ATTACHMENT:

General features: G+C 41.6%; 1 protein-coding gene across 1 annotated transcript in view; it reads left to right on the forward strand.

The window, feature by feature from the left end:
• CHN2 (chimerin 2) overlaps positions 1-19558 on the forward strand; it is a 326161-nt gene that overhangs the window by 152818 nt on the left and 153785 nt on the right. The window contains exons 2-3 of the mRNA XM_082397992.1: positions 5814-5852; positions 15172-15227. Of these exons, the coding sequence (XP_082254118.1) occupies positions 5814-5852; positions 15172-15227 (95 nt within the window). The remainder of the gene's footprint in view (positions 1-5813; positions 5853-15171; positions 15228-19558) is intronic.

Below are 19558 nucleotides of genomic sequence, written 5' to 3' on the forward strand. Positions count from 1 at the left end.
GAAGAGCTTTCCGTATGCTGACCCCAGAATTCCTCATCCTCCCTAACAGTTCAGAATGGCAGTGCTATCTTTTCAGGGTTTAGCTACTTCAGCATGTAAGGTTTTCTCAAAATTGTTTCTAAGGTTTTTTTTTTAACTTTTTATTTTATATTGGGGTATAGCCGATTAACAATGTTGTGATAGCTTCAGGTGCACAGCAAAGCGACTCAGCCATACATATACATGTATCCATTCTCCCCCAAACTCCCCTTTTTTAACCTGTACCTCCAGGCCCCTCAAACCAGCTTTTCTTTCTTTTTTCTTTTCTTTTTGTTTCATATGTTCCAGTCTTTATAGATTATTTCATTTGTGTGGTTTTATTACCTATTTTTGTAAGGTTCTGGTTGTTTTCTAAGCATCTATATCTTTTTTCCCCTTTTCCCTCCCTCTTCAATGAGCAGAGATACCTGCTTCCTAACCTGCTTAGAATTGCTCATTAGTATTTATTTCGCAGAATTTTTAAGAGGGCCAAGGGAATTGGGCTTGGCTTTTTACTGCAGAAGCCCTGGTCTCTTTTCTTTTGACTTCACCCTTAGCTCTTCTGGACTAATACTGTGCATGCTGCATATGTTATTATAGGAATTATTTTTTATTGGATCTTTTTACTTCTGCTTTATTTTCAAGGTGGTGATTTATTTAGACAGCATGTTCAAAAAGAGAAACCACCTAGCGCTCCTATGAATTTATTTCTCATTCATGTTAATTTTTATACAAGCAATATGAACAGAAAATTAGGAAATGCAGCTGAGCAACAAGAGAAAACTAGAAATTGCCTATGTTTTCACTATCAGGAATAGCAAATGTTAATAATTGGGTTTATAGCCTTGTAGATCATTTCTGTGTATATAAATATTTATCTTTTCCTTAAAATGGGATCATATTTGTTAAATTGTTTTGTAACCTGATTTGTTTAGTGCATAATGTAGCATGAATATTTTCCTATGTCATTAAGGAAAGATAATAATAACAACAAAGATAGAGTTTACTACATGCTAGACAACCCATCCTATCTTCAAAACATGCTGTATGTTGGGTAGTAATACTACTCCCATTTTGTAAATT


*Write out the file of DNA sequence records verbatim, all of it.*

General features: G+C 41.6%; 1 protein-coding gene across 1 annotated transcript in view; it reads left to right on the forward strand.

The window, feature by feature from the left end:
• CHN2 (chimerin 2) overlaps positions 1-19558 on the forward strand; it is a 326161-nt gene that overhangs the window by 152818 nt on the left and 153785 nt on the right. The window contains exons 2-3 of the mRNA XM_082397992.1: positions 5814-5852; positions 15172-15227. Of these exons, the coding sequence (XP_082254118.1) occupies positions 5814-5852; positions 15172-15227 (95 nt within the window). The remainder of the gene's footprint in view (positions 1-5813; positions 5853-15171; positions 15228-19558) is intronic.

Below are 19558 nucleotides of genomic sequence, written 5' to 3' on the forward strand. Positions count from 1 at the left end.
GAAGAGCTTTCCGTATGCTGACCCCAGAATTCCTCATCCTCCCTAACAGTTCAGAATGGCAGTGCTATCTTTTCAGGGTTTAGCTACTTCAGCATGTAAGGTTTTCTCAAAATTGTTTCTAAGGTTTTTTTTTTAACTTTTTATTTTATATTGGGGTATAGCCGATTAACAATGTTGTGATAGCTTCAGGTGCACAGCAAAGCGACTCAGCCATACATATACATGTATCCATTCTCCCCCAAACTCCCCTTTTTTAACCTGTACCTCCAGGCCCCTCAAACCAGCTTTTCTTTCTTTTTTCTTTTCTTTTTGTTTCATATGTTCCAGTCTTTATAGATTATTTCATTTGTGTGGTTTTATTACCTATTTTTGTAAGGTTCTGGTTGTTTTCTAAGCATCTATATCTTTTTTCCCCTTTTCCCTCCCTCTTCAATGAGCAGAGATACCTGCTTCCTAACCTGCTTAGAATTGCTCATTAGTATTTATTTCGCAGAATTTTTAAGAGGGCCAAGGGAATTGGGCTTGGCTTTTTACTGCAGAAGCCCTGGTCTCTTTTCTTTTGACTTCACCCTTAGCTCTTCTGGACTAATACTGTGCATGCTGCATATGTTATTATAGGAATTATTTTTTATTGGATCTTTTTACTTCTGCTTTATTTTCAAGGTGGTGATTTATTTAGACAGCATGTTCAAAAAGAGAAACCACCTAGCGCTCCTATGAATTTATTTCTCATTCATGTTAATTTTTATACAAGCAATATGAACAGAAAATTAGGAAATGCAGCTGAGCAACAAGAGAAAACTAGAAATTGCCTATGTTTTCACTATCAGGAATAGCAAATGTTAATAATTGGGTTTATAGCCTTGTAGATCATTTCTGTGTATATAAATATTTATCTTTTCCTTAAAATGGGATCATATTTGTTAAATTGTTTTGTAACCTGATTTGTTTAGTGCATAATGTAGCATGAATATTTTCCTATGTCATTAAGGAAAGATAATAATAACAACAAAGATAGAGTTTACTACATGCTAGACAACCCATCCTATCTTCAAAACATGCTGTATGTTGGGTAGTAATACTACTCCCATTTTGTAAATT